SLAM Top 50: Isaiah Thomas, No. 15

Forget the hip injury. Don’t look at all the stats and the nearly 30 points per game. Get all the trade drama outta here, too. Just watch Isaiah Thomas play ball. His value, his talent and his other-worldly competitiveness is crystal clear.

Isaiah racked up a career-best season with averages of 29 points and 6 helpers a game in 2016-17, and he brought the Celtics back to the top of the East for the first time since the Big 3 left. He played through personal tragedy and through injury. And he did it all with his heart on his sleeve, fully committing to the team and the city.

And yet, after a magical season with a storied franchise, he got traded. How quickly we forget that Thomas, all 5-9 of him, was the best fourth quarter scorer in the NBA last season. Not only was he a dog down the stretch of close games, he was a demon for the first part of each matchup, too.

Because you don’t go from the last damn pick in the 2011 Draft to a two-time All-Star without having a fire inside of you. IT’s fire burns real, real bright. Allen Iverson-type bright. More on that in a second.

The only topic that anyone wants to discuss about the 28-year-old Thomas is the status of his hip injury. It makes sense. He was just a major piece in a swap that landed him in Cleveland. But there’s actually doubt that IT makes it back as the same player. And that concern makes no sense.

Just watch Isaiah Thomas play ball.

In the name of buckets and in honor of his squad, he’s been able to conquer his height, his draft status, two poorly run franchises, every defense in the NBA and the passing of his sister. He’s turned everything into fuel, becoming a truly dangerous offensive weapon.

Thomas can deliver his offensive arsenal in anyway you want it. He can run pick-and-roll, where he can get to the cup, stop short for a floater or drill an off-the-dribble three-ball. Or he can go one-on-one, where the defender’s sure to either get crossed all the way up or be straight up left in the dust. He gets to the line pretty much whenever he wants, converting at 90 percent when the clock’s stopped.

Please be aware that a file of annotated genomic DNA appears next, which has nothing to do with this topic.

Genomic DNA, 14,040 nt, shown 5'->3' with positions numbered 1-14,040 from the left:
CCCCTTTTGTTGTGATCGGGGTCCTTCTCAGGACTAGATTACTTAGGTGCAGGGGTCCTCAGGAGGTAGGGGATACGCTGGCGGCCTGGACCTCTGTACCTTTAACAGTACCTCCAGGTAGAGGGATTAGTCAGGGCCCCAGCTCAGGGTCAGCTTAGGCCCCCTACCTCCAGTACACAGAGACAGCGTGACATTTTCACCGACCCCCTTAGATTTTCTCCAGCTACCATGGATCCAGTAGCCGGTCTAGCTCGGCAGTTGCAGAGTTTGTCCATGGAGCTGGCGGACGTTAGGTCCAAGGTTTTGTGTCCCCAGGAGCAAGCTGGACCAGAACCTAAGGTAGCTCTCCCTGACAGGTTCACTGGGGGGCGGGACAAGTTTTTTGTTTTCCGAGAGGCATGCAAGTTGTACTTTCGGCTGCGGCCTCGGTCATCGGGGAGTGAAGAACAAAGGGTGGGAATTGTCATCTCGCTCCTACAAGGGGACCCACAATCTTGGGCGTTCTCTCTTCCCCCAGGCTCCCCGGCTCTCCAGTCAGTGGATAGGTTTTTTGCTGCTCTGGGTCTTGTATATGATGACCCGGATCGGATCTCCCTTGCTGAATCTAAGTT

His gameplay style, his swagger, his vulnerability, it all adds up to equal a total package that’s reminiscent of Iverson. IT barrels into the lane with no regard for his body, like Chuck did. He competes with unbridled emotion, like Chuck did. He maneuvers his way around the hardwood, finding gaps and alleyways, like Chuck did. He gives his all, like Chuck did.

Because beyond the numbers and off-court gossip, Isaiah Thomas is a real killa, capable of going off at any time and leading any team to the top of the League. And there’s no doubt that he comes back better, faster, stronger and more hungry from this hip injury. Just watch him play ball.

Previous Rankings:
2016: No. 25
2015: Not Ranked
2014: Not Ranked
2013: Not Ranked

Rankings are based on expected contribution in 2017-18—to players’ team, the NBA and the game.

No. 50 – Dion Waiters
No. 49 – Ben Simmons 
No. 48 – Brook Lopez
No. 47 — Harrison Barnes
No. 46 — Jrue Holiday
No. 45 — Lonzo Ball
No. 44 — Myles Turner
No. 43 — Goran Dragic
No. 42 — Andre Drummond
No. 41 — Al Horford
No. 40 — LaMarcus Aldridge
No. 39 — Kevin Love
No. 38 — Paul Millsap
No. 37 — Hassan Whiteside
No. 36 — Andrew Wiggins
No. 35 — Marc Gasol
No. 34 – DeAndre Jordan
No. 33 — Bradley Beal
No. 32 — Kemba Walker
No. 31 — CJ McCollum
No. 30 — Devin Booker
No. 29 — Nikola Jokic
No. 28 — Joel Embiid
No. 27 — Mike Conley 
No. 26 — Kyle Lowry
No. 25 — Rudy Gobert

No. 24 — Gordon Hayward
No. 23 — Kristaps Porzingis
No. 22 — Carmelo Anthony
No. 21 — DeMar DeRozan
No. 20 — Blake Griffin
No. 19 — Draymond Green
No. 18 — Chris Paul
No. 17 — Klay Thompson
No. 16 — Jimmy Butler